4 Ways to Protect Your Home from an Earthquake in Seattle, WA

Natural disasters have been riddling the country lately, and the deaths and destruction have been devastating.

Most people don’t prepare for natural disasters. It’s easier to think they won’t happen to us.

But here in Seattle, the chances of a natural disaster are good, particularly the chances of an earthquake.

The Puget Sound area experienced a 6.8 earthquake in 2001, a 6.7 in 1965, and a 6.7 in 1949, and an earthquake of a stronger magnitude may be on the horizon.

Seattle sits on the Cascadia subduction zone, and according to The Atlantic, the chances of a magnitude-8 earthquake occurring in the next 50 years is 17 to 20 percent.

According to the New Yorker, the odds of a big Cascadia earthquake happening in the next fifty years are roughly one in three, and the odds of the very big one are roughly one in ten.

No one can predict exactly if and when an earthquake will happen in the Seattle area, but given all we’ve seen lately, the old idiom, “It’s better to be safe than sorry,” rings especially true.

Knowing how to protect yourself and your family is crucial, and ensuring your home is earthquake safe can greatly  increase your chances of surviving a big one.

If an earthquake does come, we’d like to reduce the amount of havoc it wreaks on our community..

So, here are 4 ways to protect your home from an earthquake in Seattle, WA:

  1. Identify and Attend to Repairs

Make sure to stay current on repairs and maintenance. Regularly inspect your walls, foundation, roof tiles, and chimney for anything faulty. If you see something, have a professional fix it right away.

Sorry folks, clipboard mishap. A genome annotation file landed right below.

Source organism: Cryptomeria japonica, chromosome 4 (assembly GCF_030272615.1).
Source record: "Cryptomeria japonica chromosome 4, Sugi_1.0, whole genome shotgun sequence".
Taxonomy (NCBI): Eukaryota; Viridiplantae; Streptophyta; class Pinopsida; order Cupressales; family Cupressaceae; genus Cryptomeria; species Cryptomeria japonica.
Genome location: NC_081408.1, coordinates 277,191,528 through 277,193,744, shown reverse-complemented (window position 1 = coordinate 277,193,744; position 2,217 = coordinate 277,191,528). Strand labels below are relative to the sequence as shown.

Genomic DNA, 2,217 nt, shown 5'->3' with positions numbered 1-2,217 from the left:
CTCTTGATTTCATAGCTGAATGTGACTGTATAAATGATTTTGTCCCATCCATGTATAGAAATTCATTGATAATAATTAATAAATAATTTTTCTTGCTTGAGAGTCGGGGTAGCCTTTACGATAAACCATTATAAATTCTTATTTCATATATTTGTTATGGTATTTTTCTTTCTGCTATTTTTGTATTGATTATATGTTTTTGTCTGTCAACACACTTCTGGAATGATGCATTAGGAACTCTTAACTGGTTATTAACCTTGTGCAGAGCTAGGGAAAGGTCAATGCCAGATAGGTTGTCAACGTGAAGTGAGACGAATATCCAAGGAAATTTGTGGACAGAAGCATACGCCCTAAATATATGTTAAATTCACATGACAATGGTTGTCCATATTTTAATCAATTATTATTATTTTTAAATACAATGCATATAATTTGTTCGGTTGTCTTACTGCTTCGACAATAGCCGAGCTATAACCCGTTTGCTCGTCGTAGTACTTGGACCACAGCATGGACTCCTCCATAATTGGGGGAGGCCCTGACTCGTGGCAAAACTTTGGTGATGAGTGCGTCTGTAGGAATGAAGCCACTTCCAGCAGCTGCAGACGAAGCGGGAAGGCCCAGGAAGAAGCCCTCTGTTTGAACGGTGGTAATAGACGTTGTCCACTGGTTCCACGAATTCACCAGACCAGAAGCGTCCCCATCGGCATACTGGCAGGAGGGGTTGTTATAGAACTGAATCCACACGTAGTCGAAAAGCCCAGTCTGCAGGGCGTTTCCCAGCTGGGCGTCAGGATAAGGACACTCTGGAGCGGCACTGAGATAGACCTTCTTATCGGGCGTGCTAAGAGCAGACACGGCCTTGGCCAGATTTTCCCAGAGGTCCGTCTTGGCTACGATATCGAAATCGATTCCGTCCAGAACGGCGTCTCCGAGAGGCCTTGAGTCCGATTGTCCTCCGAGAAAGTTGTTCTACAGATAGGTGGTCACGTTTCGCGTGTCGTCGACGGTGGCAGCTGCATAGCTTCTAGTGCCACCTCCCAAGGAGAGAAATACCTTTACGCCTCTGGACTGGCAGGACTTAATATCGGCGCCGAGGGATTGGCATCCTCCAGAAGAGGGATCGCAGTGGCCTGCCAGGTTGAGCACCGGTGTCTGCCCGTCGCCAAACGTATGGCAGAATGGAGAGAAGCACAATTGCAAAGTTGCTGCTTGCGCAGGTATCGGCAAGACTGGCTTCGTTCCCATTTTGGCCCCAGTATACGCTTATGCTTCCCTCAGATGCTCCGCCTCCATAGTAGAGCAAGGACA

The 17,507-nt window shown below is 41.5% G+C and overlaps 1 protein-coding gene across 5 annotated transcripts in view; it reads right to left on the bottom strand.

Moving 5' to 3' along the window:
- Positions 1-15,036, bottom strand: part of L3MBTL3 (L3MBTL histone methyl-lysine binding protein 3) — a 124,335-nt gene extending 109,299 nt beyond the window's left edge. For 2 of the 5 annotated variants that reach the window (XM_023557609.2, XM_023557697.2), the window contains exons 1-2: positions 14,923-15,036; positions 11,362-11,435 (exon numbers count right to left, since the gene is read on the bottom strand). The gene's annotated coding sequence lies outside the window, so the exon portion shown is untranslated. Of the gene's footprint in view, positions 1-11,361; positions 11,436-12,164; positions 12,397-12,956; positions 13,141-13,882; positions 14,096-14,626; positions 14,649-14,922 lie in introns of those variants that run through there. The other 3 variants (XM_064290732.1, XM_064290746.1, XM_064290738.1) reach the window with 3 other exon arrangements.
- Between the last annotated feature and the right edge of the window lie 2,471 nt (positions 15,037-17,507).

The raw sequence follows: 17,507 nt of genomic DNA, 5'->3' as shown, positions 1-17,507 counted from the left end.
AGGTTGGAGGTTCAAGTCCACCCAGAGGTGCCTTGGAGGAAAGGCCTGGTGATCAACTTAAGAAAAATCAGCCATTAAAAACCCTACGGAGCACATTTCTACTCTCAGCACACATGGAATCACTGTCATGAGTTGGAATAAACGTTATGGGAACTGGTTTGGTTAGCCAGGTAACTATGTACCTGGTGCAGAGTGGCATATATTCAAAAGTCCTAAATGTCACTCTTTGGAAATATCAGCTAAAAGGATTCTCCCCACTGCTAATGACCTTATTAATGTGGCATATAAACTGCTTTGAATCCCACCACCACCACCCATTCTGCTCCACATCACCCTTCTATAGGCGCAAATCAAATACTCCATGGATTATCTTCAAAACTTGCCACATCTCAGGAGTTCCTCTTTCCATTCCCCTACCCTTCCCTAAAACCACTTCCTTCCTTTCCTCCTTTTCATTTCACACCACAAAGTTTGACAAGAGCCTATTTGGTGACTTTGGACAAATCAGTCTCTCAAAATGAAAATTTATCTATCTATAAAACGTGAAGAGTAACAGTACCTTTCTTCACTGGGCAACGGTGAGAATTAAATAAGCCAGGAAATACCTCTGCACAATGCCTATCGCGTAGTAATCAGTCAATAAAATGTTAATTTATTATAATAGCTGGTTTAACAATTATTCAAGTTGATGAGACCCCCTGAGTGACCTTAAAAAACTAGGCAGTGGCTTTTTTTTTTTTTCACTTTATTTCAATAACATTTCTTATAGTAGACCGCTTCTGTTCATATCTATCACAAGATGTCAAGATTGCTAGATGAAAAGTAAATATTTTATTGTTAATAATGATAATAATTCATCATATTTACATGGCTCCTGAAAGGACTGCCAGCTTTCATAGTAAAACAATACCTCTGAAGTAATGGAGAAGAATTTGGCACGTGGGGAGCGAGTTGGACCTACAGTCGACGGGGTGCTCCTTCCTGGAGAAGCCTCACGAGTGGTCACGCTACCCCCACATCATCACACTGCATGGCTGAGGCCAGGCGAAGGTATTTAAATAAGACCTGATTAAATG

1. Retrofit your Home

Have cripple walls (short wood stud walls that enclose a crawl space under the first floor) braced and the foundation bolted to prevent your home from being displaced from its foundation during an earthquake.

  1. Assess Potential Hazards

Check the area surrounding your home for potential hazards such as old or leaning trees, electrical wires, or power lines. Consider removing any hazardous trees.

And if electrical wires or power lines are a concern, have your ceiling and foundation reinforced with concrete and plywood sheathing (if they’re not already).

  1. Install Windows with Round Corners

Windows with rounded corners are a lot less likely to crack during an earthquake.

We’re hoping that a disastrous earthquake isn’t actually on the horizon, but if it is, these tips should help keep you safe.

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